Click photo for larger image
Belle and her children
Lucy, Myrtle and Phillip
Digging in Belle's basement
after the fire
The following two photos are rather gruesome.
Viewers use discretion.
Body of last victim
Decomposing head of
poisoned by Belle
Belle Gunness display at the museum.
Shed siding in background is from the original building on Gunness property, carved with names and dates of the thousands of curious onlookers who viewed the excavation of bodies.
Woman in photo is a Helgelein descendant.
In 2008, on the 100th anniversary of the Gunness case, several lectures were presented at the museum, as well as a memorial service for the victims. Markers were placed on their graves. Click here to see photos from the events.
Belle Gunness was born in Selbu, Norway in 1858, and emigrated to the United States about 1886. She married Mads Sorenson in 1893. They owned a Chicago store that only turned a profit after it burned and they collected the insurance. In 1900 Sorenson died of convulsions and Belle received about $8,000 from his life insurance.
By 1902 Belle was in La Porte. On April Fool's Day of that year she married Peter Gunness. They worked a farm on McClung Road. Peter died after a coffee grinder fell from a shelf and hit him on the head. The insurance company reluctantly paid on his policy. Belle began advertising in Norwegian language newspapers, "Widow, with mortgaged farm, seeks marriage. Triflers need not apply."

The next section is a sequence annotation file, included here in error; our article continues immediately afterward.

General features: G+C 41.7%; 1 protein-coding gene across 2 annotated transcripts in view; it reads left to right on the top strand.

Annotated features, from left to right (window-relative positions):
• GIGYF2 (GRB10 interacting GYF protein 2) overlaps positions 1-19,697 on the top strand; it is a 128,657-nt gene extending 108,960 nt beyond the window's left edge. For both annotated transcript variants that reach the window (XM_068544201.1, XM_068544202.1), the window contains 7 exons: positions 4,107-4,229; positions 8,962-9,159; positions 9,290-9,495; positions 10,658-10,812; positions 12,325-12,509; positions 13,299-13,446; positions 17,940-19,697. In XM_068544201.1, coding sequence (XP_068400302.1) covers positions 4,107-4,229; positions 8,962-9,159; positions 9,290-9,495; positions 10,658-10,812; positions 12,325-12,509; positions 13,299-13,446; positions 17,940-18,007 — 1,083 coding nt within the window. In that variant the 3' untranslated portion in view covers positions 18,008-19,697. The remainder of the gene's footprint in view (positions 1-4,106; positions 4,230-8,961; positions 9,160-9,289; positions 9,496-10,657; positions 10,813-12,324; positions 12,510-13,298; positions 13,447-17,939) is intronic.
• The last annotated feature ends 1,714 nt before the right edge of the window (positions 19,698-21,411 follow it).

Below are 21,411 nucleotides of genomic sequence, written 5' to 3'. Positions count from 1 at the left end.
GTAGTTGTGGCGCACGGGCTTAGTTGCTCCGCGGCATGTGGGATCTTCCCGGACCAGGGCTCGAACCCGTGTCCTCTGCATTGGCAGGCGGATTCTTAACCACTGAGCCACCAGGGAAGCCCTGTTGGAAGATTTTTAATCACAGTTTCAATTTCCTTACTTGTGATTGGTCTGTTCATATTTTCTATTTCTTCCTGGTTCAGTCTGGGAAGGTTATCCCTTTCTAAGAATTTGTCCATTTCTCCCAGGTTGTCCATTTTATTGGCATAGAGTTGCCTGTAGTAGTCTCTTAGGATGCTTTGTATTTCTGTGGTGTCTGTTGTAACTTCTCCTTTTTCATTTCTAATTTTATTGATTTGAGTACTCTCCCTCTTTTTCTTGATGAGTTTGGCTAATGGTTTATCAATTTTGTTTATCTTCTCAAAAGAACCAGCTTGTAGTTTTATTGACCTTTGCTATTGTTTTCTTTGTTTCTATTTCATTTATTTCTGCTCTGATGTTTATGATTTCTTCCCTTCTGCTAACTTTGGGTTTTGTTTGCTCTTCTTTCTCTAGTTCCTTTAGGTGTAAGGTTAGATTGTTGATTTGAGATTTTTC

Apparently many answered her letters. Belle would introduce them as relatives. Belle's pretty, 18 year old niece, Jenny Olson, got suspicious because the suitors always left the farm during the night. Soon Jenny was away at school in California, according to Belle.
Andrew Helgelein was the last to answer one of Belle's advertisements. She urged him to sell all he had, and then bring the cash to La Porte. For good measure she included a four leaf clover in her letter. He arrived with $3,000 in 1908.
The lack of letters from Andrew prompted his brother, Asa, to write to Belle and inquire about the suitor's whereabouts. Belle's answers were insufficient and Asa came to La Porte. He was too late.
On the morning of April 28, 1908 the Gunness farmhouse burned. In the ashes were found the bodies of the Gunness children, and the headless body of a woman of a smaller stature than Belle's substantial size. Dental work, purported to be that of Belle, was found as well. When Asa arrived several days later he prompted the sheriff to investigate further. It was then that the full horror of the events at the Gunness farm began to emerge.
The body of Andrew Helgelein was the first to be uncovered in a shallow grave in the garden. Jenny Olson was discovered nearby. At least 12 other bodies were recovered, and some estimated that Belle had buried 40 men on the farm. Curious crowds, numbering in the thousands, visited the scene of the crime.
Ray Lamphere, Belle's hired hand, was eventually charged with murder and arson. He was convicted only on the later charge. Before dying in prison, he maintained that Belle had escaped. For years afterwards there were numerous sightings of the murderess across the country, but none were confirmed.
(Adapted from "La Porte -- Now & Then, 1982 - 1832")
Package of 58 copies of pages of transcriptions of Coroner's Inquisitions -- victims recovered at Belle Gunness farm, prepared by Andrea Simmons. Includes inquisitions of 5 un-
identified persons, Phillip Alexander Gunness, Lucy Bergiat Sorenson, possibly Henry Gurholt, John O. Moe and Ole O. Budsberg. Request package by sending a check or money order in the amount of $12.00 (includes postage and handling) to La Porte County Historical Society, Inc., 2405 Indiana Avenue, Ste. 1, La Porte, IN 46350